Joe Biden said at a news conference in Kinshasa

Joe Biden said at a news conference in Kinshasa

It is the element of President Joe Biden’s foreign policy that overlaps most significantly with his domestic agenda: defending democracy.

His drive to buttress democracy at home and abroad has taken on more urgency as Russia wages war in Ukraine, China expands its power and former President Donald Trump and his Republican supporters attack American democratic norms and fair elections.

In a speech in Philadelphia last week, Biden warned about the threat to democracy in the United States and said American citizens were in “a battle for the soul of this nation.”

Joe Biden said at a news conference in Kinshasa

Joe Biden puts support of democracy at center of agenda, at home and abroad

In a speech in Philadelphia last week, Biden warned about the threat to democracy in the United States and said American citizens were in “a battle for the soul of this nation.”

Even as he hammers home that message before the U.S. midterm elections, Biden’s efforts to bolster democracy abroad are about to come into sharper focus. The White House is expected to announce a second multinational Summit for Democracy. And the National Security Strategy, which could be released this month, will highlight reinforcement of democracies as a policy priority, officials say.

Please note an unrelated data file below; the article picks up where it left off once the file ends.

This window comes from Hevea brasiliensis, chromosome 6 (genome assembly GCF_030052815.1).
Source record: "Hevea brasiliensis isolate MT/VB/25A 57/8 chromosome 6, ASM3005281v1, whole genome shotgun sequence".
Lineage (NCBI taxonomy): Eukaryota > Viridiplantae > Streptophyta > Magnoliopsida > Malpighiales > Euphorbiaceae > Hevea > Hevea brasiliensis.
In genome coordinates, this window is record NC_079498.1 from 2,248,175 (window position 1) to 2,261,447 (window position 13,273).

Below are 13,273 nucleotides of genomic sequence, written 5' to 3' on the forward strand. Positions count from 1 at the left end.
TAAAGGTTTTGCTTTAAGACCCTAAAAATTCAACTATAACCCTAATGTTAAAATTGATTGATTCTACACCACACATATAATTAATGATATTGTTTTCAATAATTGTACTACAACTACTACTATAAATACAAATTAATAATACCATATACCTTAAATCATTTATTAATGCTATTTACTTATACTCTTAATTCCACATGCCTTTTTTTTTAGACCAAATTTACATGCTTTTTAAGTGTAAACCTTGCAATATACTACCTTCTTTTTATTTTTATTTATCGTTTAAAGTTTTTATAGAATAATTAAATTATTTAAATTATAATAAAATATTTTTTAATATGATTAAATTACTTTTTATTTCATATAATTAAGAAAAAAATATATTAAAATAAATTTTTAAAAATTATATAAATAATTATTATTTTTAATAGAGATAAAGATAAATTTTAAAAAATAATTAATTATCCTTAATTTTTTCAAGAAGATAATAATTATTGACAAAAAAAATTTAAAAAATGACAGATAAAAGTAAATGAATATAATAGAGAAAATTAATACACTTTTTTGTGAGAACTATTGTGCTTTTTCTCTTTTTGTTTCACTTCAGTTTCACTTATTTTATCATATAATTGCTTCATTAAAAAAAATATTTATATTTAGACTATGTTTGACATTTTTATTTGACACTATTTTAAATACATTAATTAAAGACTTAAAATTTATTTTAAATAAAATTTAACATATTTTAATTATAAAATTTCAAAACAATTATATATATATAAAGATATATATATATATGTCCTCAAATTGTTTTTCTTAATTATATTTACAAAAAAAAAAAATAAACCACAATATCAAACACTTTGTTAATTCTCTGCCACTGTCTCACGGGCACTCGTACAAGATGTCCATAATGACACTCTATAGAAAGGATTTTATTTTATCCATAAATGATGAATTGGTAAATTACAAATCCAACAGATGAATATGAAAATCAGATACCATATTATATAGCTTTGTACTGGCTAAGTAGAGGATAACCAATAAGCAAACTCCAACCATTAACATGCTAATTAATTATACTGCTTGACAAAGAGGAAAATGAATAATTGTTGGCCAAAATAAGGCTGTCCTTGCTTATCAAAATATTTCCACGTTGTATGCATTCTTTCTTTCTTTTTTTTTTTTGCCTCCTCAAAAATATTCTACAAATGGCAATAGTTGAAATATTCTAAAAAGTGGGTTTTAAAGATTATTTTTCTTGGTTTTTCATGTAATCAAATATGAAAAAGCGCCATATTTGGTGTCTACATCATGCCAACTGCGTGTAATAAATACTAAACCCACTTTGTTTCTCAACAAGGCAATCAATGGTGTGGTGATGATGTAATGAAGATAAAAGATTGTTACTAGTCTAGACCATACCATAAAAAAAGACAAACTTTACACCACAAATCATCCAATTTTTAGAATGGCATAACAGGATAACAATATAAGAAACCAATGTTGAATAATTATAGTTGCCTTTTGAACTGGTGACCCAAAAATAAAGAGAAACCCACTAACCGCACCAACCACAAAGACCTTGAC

On his most recent overseas trip, Secretary of State Antony Blinken announced in Congo that the United States would help the country with “preparations for next year’s free, fair and on-time elections” — an emphasis on the sanctity of elections that echoes Biden’s defense of the 2020 U.S. presidential election against Trump’s persistent attempts to undermine its results.

Pursuing parallel policies to strengthen democracy at home and abroad allows the Biden administration to focus on a single central message, while the president’s political aides shape the identity of the Democratic Party around it.